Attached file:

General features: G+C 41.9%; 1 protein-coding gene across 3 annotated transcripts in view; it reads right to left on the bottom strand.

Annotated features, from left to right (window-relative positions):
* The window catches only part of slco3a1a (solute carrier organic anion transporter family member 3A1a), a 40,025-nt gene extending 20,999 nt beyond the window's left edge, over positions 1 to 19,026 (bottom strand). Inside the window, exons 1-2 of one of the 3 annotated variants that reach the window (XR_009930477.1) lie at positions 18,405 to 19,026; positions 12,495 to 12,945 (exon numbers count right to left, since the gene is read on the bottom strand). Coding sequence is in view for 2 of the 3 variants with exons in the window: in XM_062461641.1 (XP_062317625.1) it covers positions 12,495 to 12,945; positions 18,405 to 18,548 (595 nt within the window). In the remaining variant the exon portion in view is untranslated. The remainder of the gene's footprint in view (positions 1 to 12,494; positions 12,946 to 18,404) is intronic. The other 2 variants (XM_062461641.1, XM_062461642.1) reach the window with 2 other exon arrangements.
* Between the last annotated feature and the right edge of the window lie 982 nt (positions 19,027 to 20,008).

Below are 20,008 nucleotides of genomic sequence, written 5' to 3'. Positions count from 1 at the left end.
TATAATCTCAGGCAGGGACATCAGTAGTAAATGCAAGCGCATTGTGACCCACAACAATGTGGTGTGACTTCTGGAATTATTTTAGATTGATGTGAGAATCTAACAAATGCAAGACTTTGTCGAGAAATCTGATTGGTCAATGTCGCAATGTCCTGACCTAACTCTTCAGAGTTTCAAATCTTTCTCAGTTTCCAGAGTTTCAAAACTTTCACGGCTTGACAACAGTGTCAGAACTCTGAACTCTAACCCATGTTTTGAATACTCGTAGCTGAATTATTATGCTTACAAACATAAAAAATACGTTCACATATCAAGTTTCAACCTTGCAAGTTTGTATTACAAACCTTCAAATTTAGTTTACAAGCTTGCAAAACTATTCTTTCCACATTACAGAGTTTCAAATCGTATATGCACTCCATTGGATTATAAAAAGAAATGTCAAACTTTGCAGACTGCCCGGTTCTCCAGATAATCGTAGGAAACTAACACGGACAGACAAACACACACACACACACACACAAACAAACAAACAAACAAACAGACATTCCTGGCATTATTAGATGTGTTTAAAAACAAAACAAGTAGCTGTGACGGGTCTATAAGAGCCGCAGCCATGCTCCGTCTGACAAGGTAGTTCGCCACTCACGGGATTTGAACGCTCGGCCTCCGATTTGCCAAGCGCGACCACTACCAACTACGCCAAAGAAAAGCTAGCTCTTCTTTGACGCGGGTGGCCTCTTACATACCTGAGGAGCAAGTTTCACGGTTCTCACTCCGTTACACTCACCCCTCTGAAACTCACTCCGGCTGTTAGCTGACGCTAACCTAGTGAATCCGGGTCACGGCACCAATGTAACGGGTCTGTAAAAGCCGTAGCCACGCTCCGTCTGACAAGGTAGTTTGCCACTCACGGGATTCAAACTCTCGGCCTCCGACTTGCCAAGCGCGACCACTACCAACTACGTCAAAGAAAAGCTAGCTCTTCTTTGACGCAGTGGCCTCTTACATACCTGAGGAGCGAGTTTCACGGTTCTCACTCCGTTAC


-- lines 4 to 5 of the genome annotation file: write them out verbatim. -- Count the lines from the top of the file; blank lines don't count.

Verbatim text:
* Between the last annotated feature and the right edge of the window lie 982 nt (positions 19,027 to 20,008).

Below are 20,008 nucleotides of genomic sequence, written 5' to 3'. Positions count from 1 at the left end.